White House productivity soars after Trump implements new policy of coughing on underperforming aides

Humor by Sarah Lewis
Oct. 13, 2020, 10:40 p.m.

Top White House analysts have noted a historic spike in productivity thanks to President Trump’s innovative new staff encouragement policy. 

“I have never felt so motivated before. I’ve been working like my life depends on it,” said assistant speech editor Carl Jenkins, nervously looking over his shoulder. “In fact, I should not be taking time off to give this interview. Get away from me before he sees! Move, you fools!”

“You won’t find me slacking off,” said Jillian Parker, a political advisory aide, her eyes darting anxiously around the room. “It’s far too dangerous. Yesterday one of my colleagues decided to open a Facebook notification on her phone. Without warning, President Trump jumped out from behind a comically large tie and coughed in her face. She died instantly.” 

“It’s been very successful,” wheezed Donald Trump while gripping a railing for support. “Coughing on aides is incredibly effective. Effective like you’ve never even seen. No one has ever brought such an effective policy into the White House before. No one. Nasty Nancy is too scared to cough on people. Chuck Schumer couldn’t hock up some phlegm if he tried. But me, I’m not afraid to cough. You know, I’ve coughed on more people in the past 48 hours than Sleepy Joe has in 47 years! And you know, my coughs, they’re very virile. They’re full of phlegm. They’re very athletic coughs. Nothing like democratic coughs. My coughs watch football. They’re coughs like no one has ever seen before. These are hardworking, all-American coughs.”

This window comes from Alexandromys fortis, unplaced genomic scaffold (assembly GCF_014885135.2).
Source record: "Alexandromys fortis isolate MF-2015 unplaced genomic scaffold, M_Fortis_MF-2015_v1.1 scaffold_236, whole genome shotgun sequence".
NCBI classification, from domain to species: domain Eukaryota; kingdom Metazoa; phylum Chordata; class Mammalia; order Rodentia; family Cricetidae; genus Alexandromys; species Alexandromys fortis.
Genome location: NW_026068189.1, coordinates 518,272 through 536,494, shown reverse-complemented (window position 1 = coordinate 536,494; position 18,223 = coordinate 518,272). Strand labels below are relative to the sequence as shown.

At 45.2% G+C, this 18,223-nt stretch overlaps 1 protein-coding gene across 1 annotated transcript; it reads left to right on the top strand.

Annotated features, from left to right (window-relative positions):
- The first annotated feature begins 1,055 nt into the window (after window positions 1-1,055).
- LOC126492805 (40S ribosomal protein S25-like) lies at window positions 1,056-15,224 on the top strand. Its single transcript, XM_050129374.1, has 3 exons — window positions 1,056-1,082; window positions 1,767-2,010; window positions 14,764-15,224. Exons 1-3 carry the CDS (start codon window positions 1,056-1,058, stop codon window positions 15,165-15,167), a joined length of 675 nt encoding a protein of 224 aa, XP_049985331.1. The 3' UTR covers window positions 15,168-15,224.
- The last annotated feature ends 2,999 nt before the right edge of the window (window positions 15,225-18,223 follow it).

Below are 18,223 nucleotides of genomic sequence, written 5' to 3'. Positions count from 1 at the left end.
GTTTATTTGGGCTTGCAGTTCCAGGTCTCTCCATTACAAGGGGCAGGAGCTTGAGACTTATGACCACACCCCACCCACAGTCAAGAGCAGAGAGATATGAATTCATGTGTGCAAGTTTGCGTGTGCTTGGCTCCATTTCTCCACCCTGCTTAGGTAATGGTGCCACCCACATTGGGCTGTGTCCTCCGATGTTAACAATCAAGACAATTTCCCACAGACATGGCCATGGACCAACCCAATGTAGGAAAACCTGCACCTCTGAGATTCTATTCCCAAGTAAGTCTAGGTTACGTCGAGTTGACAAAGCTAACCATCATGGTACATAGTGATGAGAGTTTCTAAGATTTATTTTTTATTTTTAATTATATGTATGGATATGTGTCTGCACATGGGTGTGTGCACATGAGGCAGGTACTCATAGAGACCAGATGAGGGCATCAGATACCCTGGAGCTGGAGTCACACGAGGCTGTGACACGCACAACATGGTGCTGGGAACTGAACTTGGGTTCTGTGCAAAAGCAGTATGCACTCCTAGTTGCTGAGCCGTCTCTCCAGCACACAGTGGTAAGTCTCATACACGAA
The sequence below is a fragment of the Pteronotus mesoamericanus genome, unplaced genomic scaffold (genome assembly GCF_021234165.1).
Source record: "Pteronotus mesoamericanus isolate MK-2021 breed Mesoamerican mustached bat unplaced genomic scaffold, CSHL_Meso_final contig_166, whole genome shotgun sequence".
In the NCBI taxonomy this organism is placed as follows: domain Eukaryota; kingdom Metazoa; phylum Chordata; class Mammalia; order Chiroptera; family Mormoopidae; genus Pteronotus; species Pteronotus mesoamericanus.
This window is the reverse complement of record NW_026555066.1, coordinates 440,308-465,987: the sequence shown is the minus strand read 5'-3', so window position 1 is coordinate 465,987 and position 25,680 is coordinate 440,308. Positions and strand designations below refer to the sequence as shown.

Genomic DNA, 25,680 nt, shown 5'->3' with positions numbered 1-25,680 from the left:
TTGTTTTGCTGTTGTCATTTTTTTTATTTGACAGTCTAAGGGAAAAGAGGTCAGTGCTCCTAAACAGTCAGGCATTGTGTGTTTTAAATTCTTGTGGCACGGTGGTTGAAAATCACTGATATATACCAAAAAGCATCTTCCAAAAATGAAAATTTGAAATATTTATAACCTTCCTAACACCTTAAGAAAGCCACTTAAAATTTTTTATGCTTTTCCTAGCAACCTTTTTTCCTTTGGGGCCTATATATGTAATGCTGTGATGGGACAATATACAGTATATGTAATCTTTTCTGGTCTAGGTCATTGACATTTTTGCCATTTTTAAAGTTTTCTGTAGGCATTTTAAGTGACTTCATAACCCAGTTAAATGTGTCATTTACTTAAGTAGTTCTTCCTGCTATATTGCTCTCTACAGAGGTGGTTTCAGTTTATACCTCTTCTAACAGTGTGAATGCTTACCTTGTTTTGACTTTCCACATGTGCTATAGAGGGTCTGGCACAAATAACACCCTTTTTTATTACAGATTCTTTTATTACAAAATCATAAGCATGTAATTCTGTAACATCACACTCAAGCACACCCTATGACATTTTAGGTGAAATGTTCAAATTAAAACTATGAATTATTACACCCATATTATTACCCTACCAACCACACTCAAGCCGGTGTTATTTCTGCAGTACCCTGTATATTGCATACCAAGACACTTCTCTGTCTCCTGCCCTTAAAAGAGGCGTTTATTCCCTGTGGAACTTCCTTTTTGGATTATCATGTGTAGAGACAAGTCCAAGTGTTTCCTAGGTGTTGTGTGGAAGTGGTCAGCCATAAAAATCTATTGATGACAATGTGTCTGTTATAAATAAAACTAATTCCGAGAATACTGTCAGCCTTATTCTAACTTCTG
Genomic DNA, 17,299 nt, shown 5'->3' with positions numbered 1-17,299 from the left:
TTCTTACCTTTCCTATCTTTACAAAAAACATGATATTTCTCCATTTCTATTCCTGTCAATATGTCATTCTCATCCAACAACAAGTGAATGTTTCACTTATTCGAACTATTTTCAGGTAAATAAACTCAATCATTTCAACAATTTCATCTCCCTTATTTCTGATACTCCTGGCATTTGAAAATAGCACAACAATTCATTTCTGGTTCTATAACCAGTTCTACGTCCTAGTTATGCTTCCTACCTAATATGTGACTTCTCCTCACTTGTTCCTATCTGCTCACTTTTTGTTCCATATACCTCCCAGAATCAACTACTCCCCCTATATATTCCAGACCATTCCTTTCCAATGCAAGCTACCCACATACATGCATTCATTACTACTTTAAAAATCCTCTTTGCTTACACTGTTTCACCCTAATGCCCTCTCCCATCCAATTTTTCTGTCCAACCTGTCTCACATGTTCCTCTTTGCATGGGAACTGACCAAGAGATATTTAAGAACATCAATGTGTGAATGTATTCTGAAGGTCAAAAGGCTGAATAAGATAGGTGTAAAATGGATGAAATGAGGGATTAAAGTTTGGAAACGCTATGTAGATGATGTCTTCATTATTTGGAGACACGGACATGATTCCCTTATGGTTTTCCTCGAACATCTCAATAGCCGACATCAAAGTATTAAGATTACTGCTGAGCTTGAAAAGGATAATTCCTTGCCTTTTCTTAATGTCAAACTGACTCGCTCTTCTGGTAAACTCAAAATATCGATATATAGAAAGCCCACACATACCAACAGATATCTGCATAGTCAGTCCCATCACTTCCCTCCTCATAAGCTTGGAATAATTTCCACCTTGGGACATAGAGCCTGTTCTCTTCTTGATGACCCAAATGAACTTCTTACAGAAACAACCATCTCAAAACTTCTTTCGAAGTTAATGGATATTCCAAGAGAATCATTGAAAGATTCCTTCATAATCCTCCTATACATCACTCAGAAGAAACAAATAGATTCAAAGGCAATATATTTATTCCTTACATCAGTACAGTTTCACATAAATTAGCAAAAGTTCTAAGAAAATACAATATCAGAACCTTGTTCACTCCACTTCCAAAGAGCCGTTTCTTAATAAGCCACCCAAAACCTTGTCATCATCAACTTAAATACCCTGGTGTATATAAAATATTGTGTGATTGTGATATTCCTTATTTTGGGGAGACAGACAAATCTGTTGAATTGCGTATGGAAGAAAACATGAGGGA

Due to the new policy’s success, President Trump says he is considering expanding the program in an effort to push his Supreme Court Justice nomination through the Senate. “I’m putting my infected saliva to work for you, America,” Trump said. “If any Republican senators break the party line, I will spit directly into their mouth.”

Still, the policy is not without its perils. According to one aide, President Trump coughed on her “with such violent gusto” that “the solid mass of his hairspray-encrusted hair flew off of his head and out the window” where it was misidentified first as a rare orange-billed warbler finch, then as a rare bipartisan-billed COVID-19 relief plan, and was therefore immediately shot down by Mitch McConnell. 

The hair was quickly airlifted to the Walter Reed Medical Center. After receiving an emergency lung transplant, three doses of remdesivir and a Kobe beef steak, the hair is said to be in stable condition and is currently healing from its injuries in the presidential suite, awaiting transplant back onto the president’s head. The aide in question could not be reached for further comment, having already donated both of her lungs to the hairpiece.

Editor’s Note: This article is purely satirical and fictitious. All attributions in this article are not genuine, and this story should be read in the context of pure entertainment only.

Sarah Lewis is the desk editor of the Humor section, an occasional writer for the Science and Technology news desk, and a gluttonous devourer of cheesy speculative fiction novels. She can often be found wearing silly hats in the Daily's satirical news videos, belting musical theatre songs, or burning toast. Contact her with questions, concerns, or Shakespearian insults at slewis 'at' stanforddaily.com

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